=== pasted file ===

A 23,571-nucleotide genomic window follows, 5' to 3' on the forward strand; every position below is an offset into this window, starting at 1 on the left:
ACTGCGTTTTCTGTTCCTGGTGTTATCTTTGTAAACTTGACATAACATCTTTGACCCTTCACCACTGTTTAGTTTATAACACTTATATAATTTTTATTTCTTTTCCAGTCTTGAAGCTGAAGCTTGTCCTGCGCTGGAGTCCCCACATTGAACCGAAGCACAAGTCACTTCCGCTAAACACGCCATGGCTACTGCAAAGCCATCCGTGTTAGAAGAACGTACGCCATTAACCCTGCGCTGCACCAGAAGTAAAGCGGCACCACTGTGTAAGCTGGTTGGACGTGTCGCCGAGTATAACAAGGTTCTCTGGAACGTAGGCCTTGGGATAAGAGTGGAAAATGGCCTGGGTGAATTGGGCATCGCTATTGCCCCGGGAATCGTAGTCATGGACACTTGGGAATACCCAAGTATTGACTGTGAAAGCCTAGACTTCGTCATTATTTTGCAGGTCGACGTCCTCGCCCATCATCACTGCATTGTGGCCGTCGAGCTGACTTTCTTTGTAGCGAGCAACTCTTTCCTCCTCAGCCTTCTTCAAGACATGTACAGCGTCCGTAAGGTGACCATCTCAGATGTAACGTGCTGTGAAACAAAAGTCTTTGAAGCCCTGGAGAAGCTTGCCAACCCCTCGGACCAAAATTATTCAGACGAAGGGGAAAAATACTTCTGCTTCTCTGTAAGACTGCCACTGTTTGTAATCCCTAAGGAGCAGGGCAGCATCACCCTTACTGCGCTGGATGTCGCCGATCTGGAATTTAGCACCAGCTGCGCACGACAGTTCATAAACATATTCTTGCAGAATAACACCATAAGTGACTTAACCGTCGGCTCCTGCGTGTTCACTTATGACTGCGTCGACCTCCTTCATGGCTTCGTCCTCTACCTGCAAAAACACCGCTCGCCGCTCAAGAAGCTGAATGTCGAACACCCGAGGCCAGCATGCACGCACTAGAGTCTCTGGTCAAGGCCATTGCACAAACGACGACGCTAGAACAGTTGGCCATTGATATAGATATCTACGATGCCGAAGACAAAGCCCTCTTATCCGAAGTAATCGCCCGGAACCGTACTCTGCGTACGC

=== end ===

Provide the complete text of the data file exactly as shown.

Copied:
A 23,571-nucleotide genomic window follows, 5' to 3' on the forward strand; every position below is an offset into this window, starting at 1 on the left:
ACTGCGTTTTCTGTTCCTGGTGTTATCTTTGTAAACTTGACATAACATCTTTGACCCTTCACCACTGTTTAGTTTATAACACTTATATAATTTTTATTTCTTTTCCAGTCTTGAAGCTGAAGCTTGTCCTGCGCTGGAGTCCCCACATTGAACCGAAGCACAAGTCACTTCCGCTAAACACGCCATGGCTACTGCAAAGCCATCCGTGTTAGAAGAACGTACGCCATTAACCCTGCGCTGCACCAGAAGTAAAGCGGCACCACTGTGTAAGCTGGTTGGACGTGTCGCCGAGTATAACAAGGTTCTCTGGAACGTAGGCCTTGGGATAAGAGTGGAAAATGGCCTGGGTGAATTGGGCATCGCTATTGCCCCGGGAATCGTAGTCATGGACACTTGGGAATACCCAAGTATTGACTGTGAAAGCCTAGACTTCGTCATTATTTTGCAGGTCGACGTCCTCGCCCATCATCACTGCATTGTGGCCGTCGAGCTGACTTTCTTTGTAGCGAGCAACTCTTTCCTCCTCAGCCTTCTTCAAGACATGTACAGCGTCCGTAAGGTGACCATCTCAGATGTAACGTGCTGTGAAACAAAAGTCTTTGAAGCCCTGGAGAAGCTTGCCAACCCCTCGGACCAAAATTATTCAGACGAAGGGGAAAAATACTTCTGCTTCTCTGTAAGACTGCCACTGTTTGTAATCCCTAAGGAGCAGGGCAGCATCACCCTTACTGCGCTGGATGTCGCCGATCTGGAATTTAGCACCAGCTGCGCACGACAGTTCATAAACATATTCTTGCAGAATAACACCATAAGTGACTTAACCGTCGGCTCCTGCGTGTTCACTTATGACTGCGTCGACCTCCTTCATGGCTTCGTCCTCTACCTGCAAAAACACCGCTCGCCGCTCAAGAAGCTGAATGTCGAACACCCGAGGCCAGCATGCACGCACTAGAGTCTCTGGTCAAGGCCATTGCACAAACGACGACGCTAGAACAGTTGGCCATTGATATAGATATCTACGATGCCGAAGACAAAGCCCTCTTATCCGAAGTAATCGCCCGGAACCGTACTCTGCGTACGC